CTA to Waste $1.2 Billion in Red Line Boondoggle

3 Responses

  1. taxpayer says:

    CTA has repeatedly wasted money on big capital projects when there were much cheaper ways to solve the problem. Other examples: Brown Line platform lengthening, Block 37 subway station, Howard-Dan Ryan subway connection. Providing more funding to CTA is unlikely to improve actual transit service, unless management priorities change.

    Reminds me of a quote attributed to the former Mayor of Curitiba, Brazil, noted for its innovative and efficient bus rapid transit system: “If we had had as much money as you have in Chicago, we probably would have wasted it. Since we had little, we had to use it intelligently.”

    This is not an argument against using tax funds for public transportation, since good public transportation improves life for all city dwellers. But these funds must be put in competent and honest hands.

  2. Harvey I Kahler says:

    I’m glad to see someone pick up on the idea of exploiting the Metra Electric more fully as an existing transit asset for the South Side.
    As a transportation planner for two decades, I knew a good idea when I saw one. Mike Payne originally conceived the idea for the Metra Electric South Chicago Branch and Mainline to 115th/Kensington; and I urged him to expand the scope to Blue Island and Kensington in light of the proposed Red Line Extension and commented to the CTA and RTA on this.
    It’s no surprise that Metra was not considered as an alternative – the Red Line Extension is an autonomous CTA proposal; and it’s the same old story that RTA coordination is non-existent.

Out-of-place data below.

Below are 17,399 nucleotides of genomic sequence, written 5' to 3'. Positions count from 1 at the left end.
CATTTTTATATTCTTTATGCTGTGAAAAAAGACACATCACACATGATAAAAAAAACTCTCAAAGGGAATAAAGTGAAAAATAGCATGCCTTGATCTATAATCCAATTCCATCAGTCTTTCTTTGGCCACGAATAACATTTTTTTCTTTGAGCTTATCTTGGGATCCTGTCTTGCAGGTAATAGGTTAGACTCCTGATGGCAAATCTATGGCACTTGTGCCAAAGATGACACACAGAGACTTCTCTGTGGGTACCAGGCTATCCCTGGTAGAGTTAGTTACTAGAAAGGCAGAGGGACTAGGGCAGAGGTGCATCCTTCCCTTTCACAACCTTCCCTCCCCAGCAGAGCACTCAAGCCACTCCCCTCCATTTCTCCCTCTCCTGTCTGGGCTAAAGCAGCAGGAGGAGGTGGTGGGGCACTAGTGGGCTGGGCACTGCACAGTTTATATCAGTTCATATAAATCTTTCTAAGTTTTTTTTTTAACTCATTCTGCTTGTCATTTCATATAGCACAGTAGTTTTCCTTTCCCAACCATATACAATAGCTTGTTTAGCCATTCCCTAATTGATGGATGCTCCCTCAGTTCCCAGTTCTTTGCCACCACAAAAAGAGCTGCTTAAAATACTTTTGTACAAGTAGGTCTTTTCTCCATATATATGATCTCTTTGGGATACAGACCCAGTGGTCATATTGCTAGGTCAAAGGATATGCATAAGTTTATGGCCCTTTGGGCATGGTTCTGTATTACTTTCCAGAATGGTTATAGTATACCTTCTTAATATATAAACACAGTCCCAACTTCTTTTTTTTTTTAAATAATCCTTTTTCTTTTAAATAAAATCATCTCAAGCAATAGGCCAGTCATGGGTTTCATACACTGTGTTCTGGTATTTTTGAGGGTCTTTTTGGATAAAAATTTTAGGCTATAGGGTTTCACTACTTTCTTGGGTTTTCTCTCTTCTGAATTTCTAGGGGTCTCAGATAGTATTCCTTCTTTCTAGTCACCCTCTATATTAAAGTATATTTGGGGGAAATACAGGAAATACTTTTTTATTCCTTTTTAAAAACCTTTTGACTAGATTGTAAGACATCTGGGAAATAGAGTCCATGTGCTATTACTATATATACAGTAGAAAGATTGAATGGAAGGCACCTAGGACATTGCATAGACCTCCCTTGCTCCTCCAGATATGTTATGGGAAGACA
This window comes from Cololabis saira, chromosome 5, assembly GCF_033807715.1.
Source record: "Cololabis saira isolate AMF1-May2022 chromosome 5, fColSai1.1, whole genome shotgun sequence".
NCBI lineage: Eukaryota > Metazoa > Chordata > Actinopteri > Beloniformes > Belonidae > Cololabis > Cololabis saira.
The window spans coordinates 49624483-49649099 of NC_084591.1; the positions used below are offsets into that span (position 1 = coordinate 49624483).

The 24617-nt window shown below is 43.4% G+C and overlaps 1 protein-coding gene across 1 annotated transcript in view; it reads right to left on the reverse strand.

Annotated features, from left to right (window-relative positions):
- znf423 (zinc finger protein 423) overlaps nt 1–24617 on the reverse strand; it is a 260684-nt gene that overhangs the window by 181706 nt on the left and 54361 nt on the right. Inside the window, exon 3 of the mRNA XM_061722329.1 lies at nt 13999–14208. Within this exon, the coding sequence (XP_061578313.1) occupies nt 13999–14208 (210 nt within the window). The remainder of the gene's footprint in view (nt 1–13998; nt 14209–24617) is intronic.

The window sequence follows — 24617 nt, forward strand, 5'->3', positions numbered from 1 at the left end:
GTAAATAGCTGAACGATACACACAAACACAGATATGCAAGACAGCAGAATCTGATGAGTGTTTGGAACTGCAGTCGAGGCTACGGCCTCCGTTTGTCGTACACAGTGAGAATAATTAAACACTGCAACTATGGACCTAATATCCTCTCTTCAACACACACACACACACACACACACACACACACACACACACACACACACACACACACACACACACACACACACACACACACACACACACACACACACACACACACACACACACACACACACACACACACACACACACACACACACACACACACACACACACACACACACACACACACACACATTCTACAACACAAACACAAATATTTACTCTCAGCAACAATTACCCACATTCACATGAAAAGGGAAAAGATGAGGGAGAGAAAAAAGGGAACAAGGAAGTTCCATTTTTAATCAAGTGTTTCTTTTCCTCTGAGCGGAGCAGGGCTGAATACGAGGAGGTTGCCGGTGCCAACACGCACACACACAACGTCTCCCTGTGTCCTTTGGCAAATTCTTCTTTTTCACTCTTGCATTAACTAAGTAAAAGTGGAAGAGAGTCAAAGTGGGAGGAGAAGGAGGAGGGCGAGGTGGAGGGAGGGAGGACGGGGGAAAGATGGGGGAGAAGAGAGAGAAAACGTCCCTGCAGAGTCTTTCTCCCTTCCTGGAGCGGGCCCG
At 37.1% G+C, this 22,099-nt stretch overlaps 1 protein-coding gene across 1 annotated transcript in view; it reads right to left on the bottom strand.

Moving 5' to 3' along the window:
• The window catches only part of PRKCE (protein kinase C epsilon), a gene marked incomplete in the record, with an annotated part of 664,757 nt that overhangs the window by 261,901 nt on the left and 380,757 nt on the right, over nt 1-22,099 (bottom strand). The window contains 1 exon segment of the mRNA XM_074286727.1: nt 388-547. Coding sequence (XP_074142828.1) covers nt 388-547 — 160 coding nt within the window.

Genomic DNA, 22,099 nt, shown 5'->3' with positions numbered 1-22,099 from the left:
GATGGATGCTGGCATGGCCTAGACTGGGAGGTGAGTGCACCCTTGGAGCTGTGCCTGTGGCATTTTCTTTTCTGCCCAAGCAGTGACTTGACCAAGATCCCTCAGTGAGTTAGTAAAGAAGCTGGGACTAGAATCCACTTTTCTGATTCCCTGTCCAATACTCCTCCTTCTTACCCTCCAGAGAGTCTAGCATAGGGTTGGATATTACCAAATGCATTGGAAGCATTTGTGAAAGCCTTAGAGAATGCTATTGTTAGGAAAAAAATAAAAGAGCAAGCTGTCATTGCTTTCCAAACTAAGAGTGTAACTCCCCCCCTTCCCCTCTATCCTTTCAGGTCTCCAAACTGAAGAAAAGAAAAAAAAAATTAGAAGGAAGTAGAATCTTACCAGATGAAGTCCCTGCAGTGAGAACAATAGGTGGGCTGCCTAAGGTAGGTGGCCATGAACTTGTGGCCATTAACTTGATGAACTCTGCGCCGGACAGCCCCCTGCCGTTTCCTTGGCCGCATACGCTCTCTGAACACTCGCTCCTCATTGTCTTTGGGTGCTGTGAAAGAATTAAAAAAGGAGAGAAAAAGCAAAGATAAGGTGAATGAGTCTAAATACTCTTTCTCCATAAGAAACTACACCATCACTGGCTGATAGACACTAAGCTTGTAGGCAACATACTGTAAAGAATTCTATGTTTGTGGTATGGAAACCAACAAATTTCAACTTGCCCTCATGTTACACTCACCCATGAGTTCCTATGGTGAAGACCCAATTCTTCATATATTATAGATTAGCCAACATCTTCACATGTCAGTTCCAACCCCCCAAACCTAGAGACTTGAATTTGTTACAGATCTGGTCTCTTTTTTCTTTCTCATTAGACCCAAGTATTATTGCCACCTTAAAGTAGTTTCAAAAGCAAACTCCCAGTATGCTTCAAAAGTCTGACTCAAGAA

Of course the neighborhood wants closer effective rail service; and the Red Line is what is offered.
    Area residents don’t want to pay the higher Metra fares in Zone C and feel equally entitled as for the North Side; but monthly passes actually are cheaper than for CTA in Zones A & B even if 1-way fares are higher, so operating costs cannot be so different and CTA costs also would be higher for the extra distance of an extension.

    • Dave says:

      Fares charged bear little relationship to operating costs. CTA (and presumably Metra) have different operating costs for every line they operate… yet to make fares reasonably simply to understand, they charge one set of prices. Many businesses do this… for example, movies may cost between $500K and $100M to film… but theaters charge a uniform $10-11 each for all of them.

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